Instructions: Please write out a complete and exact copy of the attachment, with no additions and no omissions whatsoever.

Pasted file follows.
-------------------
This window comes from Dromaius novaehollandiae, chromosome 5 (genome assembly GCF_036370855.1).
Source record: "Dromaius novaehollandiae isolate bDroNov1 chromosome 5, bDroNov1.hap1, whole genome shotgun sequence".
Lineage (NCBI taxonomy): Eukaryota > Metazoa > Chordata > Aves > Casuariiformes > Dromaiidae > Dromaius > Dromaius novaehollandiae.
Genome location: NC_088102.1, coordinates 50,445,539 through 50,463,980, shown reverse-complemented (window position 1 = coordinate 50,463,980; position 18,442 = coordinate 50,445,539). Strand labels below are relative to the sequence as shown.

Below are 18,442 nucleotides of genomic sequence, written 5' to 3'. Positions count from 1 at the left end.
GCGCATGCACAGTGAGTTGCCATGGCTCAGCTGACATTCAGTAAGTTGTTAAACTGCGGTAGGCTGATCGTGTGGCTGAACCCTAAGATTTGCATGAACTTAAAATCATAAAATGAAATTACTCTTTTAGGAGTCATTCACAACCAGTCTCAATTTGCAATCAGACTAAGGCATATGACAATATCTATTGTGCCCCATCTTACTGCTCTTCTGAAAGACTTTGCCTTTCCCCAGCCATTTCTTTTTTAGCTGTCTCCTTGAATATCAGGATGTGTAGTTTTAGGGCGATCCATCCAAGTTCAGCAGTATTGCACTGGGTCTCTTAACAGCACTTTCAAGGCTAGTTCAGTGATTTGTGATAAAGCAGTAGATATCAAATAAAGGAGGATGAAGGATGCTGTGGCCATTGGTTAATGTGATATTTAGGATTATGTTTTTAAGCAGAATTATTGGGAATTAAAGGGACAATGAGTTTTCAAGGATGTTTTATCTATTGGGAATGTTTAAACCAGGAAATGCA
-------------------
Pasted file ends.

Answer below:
This window comes from Dromaius novaehollandiae, chromosome 5 (genome assembly GCF_036370855.1).
Source record: "Dromaius novaehollandiae isolate bDroNov1 chromosome 5, bDroNov1.hap1, whole genome shotgun sequence".
Lineage (NCBI taxonomy): Eukaryota > Metazoa > Chordata > Aves > Casuariiformes > Dromaiidae > Dromaius > Dromaius novaehollandiae.
Genome location: NC_088102.1, coordinates 50,445,539 through 50,463,980, shown reverse-complemented (window position 1 = coordinate 50,463,980; position 18,442 = coordinate 50,445,539). Strand labels below are relative to the sequence as shown.

Below are 18,442 nucleotides of genomic sequence, written 5' to 3'. Positions count from 1 at the left end.
GCGCATGCACAGTGAGTTGCCATGGCTCAGCTGACATTCAGTAAGTTGTTAAACTGCGGTAGGCTGATCGTGTGGCTGAACCCTAAGATTTGCATGAACTTAAAATCATAAAATGAAATTACTCTTTTAGGAGTCATTCACAACCAGTCTCAATTTGCAATCAGACTAAGGCATATGACAATATCTATTGTGCCCCATCTTACTGCTCTTCTGAAAGACTTTGCCTTTCCCCAGCCATTTCTTTTTTAGCTGTCTCCTTGAATATCAGGATGTGTAGTTTTAGGGCGATCCATCCAAGTTCAGCAGTATTGCACTGGGTCTCTTAACAGCACTTTCAAGGCTAGTTCAGTGATTTGTGATAAAGCAGTAGATATCAAATAAAGGAGGATGAAGGATGCTGTGGCCATTGGTTAATGTGATATTTAGGATTATGTTTTTAAGCAGAATTATTGGGAATTAAAGGGACAATGAGTTTTCAAGGATGTTTTATCTATTGGGAATGTTTAAACCAGGAAATGCA